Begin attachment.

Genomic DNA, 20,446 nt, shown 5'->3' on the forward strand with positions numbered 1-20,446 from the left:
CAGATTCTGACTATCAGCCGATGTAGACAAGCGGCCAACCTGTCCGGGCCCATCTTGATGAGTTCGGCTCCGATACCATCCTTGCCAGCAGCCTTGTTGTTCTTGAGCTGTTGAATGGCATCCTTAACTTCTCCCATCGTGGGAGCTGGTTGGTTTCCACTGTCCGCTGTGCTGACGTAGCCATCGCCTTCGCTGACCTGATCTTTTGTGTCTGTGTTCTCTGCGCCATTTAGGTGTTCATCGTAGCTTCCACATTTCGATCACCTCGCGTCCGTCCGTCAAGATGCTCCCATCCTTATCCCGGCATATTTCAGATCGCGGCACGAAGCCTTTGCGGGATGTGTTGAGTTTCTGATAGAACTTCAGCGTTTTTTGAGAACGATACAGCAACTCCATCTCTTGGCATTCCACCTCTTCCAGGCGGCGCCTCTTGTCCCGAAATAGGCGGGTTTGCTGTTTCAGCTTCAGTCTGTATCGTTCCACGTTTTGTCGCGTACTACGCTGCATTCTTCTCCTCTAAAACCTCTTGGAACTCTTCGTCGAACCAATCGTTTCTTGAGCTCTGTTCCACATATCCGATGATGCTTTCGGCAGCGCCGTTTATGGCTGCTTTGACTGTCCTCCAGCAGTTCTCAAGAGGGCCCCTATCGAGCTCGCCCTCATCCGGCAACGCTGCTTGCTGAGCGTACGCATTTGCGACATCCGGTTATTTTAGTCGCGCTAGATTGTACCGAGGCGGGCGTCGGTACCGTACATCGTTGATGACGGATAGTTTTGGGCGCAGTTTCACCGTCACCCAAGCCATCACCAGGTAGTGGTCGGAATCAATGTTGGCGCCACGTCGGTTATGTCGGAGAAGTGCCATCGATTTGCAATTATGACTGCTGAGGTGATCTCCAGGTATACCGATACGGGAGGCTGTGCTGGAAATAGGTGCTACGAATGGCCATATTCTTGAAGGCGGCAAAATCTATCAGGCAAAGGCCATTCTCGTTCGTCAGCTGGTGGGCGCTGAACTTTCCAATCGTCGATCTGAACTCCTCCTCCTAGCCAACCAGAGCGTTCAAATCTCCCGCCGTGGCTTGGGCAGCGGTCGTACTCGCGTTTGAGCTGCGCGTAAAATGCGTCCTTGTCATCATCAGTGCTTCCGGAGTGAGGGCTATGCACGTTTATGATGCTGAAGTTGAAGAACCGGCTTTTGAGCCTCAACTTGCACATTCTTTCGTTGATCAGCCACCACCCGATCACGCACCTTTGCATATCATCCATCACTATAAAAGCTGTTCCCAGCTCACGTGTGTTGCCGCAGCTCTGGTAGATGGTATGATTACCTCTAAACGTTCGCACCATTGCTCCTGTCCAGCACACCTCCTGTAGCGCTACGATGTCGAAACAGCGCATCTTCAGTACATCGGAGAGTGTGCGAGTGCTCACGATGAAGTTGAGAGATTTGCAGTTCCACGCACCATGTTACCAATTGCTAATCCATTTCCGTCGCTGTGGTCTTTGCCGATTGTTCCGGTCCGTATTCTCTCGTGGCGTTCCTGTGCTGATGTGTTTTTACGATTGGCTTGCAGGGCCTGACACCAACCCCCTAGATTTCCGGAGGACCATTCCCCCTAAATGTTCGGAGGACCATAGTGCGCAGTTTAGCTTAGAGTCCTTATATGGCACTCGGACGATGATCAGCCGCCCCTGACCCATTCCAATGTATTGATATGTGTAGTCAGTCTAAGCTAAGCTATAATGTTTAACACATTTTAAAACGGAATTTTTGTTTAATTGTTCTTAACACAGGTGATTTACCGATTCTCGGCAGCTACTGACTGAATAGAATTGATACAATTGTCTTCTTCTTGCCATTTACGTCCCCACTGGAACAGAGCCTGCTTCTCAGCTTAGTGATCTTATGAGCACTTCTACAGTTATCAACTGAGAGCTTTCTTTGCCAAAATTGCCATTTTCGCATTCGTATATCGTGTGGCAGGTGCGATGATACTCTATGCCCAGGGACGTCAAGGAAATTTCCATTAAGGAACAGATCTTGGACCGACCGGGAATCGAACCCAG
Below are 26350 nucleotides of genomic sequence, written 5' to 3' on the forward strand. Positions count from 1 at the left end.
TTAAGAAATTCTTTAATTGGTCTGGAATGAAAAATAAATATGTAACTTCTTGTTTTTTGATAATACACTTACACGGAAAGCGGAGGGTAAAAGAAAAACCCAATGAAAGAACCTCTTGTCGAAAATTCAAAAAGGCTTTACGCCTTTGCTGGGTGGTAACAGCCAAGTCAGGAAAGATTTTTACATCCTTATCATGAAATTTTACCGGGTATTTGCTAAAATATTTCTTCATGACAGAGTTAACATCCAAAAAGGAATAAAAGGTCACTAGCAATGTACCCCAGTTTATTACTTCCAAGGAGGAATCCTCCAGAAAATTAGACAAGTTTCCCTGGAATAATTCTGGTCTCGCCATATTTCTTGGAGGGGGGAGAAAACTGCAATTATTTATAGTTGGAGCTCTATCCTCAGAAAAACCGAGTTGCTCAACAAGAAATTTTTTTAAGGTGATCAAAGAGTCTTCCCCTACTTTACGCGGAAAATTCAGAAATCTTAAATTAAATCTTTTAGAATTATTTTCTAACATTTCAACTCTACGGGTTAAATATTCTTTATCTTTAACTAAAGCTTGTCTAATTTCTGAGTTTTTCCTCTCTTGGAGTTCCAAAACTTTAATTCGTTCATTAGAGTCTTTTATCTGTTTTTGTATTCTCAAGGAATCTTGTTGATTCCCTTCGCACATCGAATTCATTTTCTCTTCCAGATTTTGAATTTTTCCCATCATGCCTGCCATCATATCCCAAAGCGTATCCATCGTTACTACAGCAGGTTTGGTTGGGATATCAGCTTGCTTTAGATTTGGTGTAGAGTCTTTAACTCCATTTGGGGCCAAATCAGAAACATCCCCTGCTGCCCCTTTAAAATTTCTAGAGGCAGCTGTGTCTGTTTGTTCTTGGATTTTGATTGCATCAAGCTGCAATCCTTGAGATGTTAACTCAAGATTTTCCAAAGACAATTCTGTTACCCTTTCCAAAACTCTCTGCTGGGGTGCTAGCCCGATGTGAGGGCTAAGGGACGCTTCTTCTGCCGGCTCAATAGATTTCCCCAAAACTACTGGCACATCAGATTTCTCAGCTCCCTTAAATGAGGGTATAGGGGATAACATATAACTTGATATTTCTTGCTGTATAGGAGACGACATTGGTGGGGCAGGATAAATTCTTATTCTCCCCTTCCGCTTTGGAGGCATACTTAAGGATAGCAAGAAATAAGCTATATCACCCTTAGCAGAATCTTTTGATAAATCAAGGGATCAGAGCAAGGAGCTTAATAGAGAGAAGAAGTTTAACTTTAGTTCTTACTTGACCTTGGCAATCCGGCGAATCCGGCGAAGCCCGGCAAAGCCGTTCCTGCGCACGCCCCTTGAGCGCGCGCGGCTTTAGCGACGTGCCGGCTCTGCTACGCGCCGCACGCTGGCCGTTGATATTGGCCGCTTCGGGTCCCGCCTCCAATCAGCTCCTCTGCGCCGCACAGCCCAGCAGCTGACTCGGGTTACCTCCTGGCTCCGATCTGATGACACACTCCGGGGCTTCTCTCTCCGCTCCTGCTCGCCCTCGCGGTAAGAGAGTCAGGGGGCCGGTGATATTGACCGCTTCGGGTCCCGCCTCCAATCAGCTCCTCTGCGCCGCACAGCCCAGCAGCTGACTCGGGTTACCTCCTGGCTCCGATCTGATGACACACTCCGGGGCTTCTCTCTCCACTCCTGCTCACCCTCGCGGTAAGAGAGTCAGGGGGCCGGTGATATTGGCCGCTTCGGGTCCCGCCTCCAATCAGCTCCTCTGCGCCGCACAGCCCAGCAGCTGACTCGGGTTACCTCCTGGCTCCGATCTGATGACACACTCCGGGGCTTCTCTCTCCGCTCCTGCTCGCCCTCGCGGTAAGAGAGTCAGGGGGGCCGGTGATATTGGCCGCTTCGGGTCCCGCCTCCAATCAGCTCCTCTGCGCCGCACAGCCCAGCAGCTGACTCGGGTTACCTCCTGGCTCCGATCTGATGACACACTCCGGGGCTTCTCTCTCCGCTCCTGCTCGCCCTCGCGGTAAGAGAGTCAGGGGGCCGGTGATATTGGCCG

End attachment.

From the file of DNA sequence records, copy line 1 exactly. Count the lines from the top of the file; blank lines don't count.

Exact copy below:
Genomic DNA, 20,446 nt, shown 5'->3' on the forward strand with positions numbered 1-20,446 from the left: